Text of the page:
I received an email Sunday night from one of my CEO’s who had embarked on an 8-day business trip only to discover, on arrival at her first destination, that her luggage was missing: clothes, shoes, medication, contacts, research material….You name it; it was gone.
What to do? (Aside from double-checking the limits on your credit cards…) A few thoughts:
Stick with “What’s so” rather than “Why???”
In these moments, it’s incredibly easy to begin exacerbating your upset by beating yourself up with an internal monologue along the lines of, “Why did I do X???” “If only I’d done Y!!!” This is not going to help you. This is only going to make you feel worse about yourself. Stick with the facts. In this case, the luggage is gone. Now what?
When something suddenly goes awry, my first instinct is to run around like a chicken with my head cut off, soliciting advice, etc from everyone I know. Here’s what I’ve learned, however: Don’t. This wastes your time and – depending whom you call—may leave you feeling worse about yourself. Instead, stop. Sit. In extreme cases assume the “crash” position so beloved of airplane manuals – put your head between your knees. Get some blood to your brain. Breathe.
Now Ask for Help:
Hopefully, the time spent in your fetal position was helpful. With luck, it has cleared your head and you have thought of the one or two people who might actually be able to address the situation, rather than simply commenting on it. Reach out to them. There’s no need to be a hero. People like to help.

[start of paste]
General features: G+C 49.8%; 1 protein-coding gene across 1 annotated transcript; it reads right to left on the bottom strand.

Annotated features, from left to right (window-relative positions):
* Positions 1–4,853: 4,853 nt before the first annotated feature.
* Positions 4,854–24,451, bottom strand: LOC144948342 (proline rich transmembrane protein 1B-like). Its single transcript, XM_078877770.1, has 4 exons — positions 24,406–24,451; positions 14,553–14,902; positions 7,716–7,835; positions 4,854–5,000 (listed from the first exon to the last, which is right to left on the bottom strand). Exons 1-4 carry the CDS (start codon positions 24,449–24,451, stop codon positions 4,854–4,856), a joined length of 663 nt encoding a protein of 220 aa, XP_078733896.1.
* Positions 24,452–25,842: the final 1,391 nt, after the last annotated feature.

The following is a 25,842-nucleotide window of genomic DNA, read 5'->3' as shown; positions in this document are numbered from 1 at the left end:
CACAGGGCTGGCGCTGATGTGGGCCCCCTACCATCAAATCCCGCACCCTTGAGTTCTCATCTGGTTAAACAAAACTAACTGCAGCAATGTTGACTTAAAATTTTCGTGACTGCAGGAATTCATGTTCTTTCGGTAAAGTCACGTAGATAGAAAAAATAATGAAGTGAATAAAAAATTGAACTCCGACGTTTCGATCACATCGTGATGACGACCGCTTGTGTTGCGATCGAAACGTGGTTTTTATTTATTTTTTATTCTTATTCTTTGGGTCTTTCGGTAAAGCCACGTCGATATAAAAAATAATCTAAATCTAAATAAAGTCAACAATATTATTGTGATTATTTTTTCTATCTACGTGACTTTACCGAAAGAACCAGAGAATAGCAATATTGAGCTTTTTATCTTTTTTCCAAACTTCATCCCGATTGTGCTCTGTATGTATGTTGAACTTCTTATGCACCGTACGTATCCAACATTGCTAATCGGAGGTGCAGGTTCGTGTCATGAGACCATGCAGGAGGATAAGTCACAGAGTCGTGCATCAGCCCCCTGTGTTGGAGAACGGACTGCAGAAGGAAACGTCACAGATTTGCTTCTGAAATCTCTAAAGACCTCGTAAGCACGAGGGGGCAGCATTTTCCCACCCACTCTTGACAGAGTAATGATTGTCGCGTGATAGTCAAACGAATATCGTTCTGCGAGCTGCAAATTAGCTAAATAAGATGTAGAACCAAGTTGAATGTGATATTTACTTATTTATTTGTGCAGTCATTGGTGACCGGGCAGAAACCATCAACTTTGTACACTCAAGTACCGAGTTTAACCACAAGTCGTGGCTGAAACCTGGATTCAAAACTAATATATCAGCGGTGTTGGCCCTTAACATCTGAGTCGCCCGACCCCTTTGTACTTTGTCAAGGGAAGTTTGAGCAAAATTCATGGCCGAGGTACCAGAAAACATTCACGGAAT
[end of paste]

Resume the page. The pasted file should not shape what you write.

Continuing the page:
Apologize Once and Move On:
If what has occurred inconveniences others, please don’t go on and on and on about it. All this does is add tension to people you’ve already inconvenienced; they now either have to spend time reassuring you it’s OK, or get into it with you– and then nobody’s happy.
Finally, in the case of my CEO, I advised her to go buy a nice bottle of perfume. In my experience, few things do more to boost confidence. (I mean, how bad can it be when I smell like Chanel No. 19?)
I hope these notes are helpful the next time you find yourself in a “This Can’t Be Happening…” moment.
Frances Cole Jones